The deal’s profitability seems to fit the typical low-bid wholesaler strategy. Tom Gallucci of Lazard Capital estimates that ABC will earn EBIT margins of about 40 basis points on the new Walgreens’ business. In contrast, Cardinal’s total profitability from this volume was closer to 60 basis points, reflecting a blend of very low bulk warehouse margins and somewhat higher margins on the non-bulk, direct-store delivery business. See “EBIT Margins from Large Customers” (page 45) of the 2012–13 Economic Report on Pharmaceutical Wholesalers.
However, this analysis is simplistic, because ABC is also gaining “opportunities to accelerate the Company’s efforts to grow its specialty and manufacturer services businesses domestically and internationally (per its press release). In other words, Alliance Boots will be helping ABC expand its highly successful specialty businesses to Europe. I presume that ABC’s World Courier business will play a key role here, perhaps by aligning with Alliance Boots’ Alloga contract logistics business. This relationship, though hard to quantify, could turn out to the biggest win for ABC.
By the way, I expect ABC finally to bite the bullet and build a national redistribution center, akin to those operated by Cardinal and McKesson. Such a move will boost ABC’s margins on the deal, especially because ABC gets access to additional logistics fees from brand-name manufacturers. Until then, manufacturers will experience supply chain inefficiency by having to ship to ABC’s 24 regional distribution centers.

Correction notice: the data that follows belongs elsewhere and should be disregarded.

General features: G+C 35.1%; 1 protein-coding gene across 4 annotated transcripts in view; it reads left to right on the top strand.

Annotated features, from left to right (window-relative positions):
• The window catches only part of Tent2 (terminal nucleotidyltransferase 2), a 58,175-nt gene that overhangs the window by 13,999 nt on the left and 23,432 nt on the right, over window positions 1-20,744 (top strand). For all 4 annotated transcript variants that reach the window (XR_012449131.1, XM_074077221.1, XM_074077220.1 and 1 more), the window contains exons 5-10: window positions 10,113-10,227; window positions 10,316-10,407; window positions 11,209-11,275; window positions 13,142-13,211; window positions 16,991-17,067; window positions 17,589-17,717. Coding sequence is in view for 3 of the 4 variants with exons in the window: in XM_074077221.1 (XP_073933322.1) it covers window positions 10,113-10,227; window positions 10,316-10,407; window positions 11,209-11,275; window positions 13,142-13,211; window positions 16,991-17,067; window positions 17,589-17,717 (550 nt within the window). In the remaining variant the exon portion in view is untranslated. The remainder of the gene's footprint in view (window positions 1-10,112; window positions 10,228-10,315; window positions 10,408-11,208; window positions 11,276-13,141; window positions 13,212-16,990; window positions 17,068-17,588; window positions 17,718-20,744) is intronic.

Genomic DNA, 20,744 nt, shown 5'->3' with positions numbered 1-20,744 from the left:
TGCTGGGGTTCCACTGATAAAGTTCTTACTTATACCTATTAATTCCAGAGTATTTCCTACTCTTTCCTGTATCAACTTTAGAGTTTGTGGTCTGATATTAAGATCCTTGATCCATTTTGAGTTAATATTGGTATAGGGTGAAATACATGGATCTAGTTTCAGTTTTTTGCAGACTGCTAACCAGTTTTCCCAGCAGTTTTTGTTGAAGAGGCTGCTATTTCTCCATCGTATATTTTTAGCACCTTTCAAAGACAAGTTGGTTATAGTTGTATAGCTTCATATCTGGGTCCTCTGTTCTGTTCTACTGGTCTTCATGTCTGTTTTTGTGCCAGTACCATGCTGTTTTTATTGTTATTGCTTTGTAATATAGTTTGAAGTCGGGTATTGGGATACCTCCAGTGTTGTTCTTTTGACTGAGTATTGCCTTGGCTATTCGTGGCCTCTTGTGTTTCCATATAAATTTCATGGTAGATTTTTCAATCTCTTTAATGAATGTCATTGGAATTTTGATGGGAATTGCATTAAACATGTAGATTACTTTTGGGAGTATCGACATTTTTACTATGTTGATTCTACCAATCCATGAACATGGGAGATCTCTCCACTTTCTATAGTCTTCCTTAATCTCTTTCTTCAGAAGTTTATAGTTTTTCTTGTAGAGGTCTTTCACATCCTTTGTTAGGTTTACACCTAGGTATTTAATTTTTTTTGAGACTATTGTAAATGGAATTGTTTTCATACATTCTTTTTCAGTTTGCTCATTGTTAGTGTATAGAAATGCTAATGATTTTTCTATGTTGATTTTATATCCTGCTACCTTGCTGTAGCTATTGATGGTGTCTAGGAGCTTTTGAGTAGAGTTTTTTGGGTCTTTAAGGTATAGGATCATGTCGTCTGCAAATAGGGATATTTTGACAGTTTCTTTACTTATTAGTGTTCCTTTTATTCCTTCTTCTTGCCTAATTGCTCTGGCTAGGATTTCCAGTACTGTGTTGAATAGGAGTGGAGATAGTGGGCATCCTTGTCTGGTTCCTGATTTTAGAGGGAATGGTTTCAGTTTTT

WHAT DOES THIS MEAN FOR DRUG PROCUREMENT?
The deal creates a novel aggregation of cross-organizational, cross-border purchasing power. Vertical integration into generic manufacturing is nearly certain.
Walgreens is turning over its domestic generic purchasing to ABC, which gives it even more scale. ABC is getting a Generic Pharmaceuticals Purchasing Services Agreement from Walgreens Boots Alliance Development (WBAD), the Swiss joint venture formed in August by Walgreens and Alliance Boots.
Thus, ABC will now get to share in (and contribute to) the purchasing synergies of Walgreens and Alliance Boots. This part of the deal is crucial to ABC, because it can source products through WBAD for Walgreens stores along with all other wholesale customers. ABC can cancel the equity warrants if WBAD terminates the Generic Pharmaceuticals Purchasing Services Agreement. See section 5.1(d)(i) of the full agreement.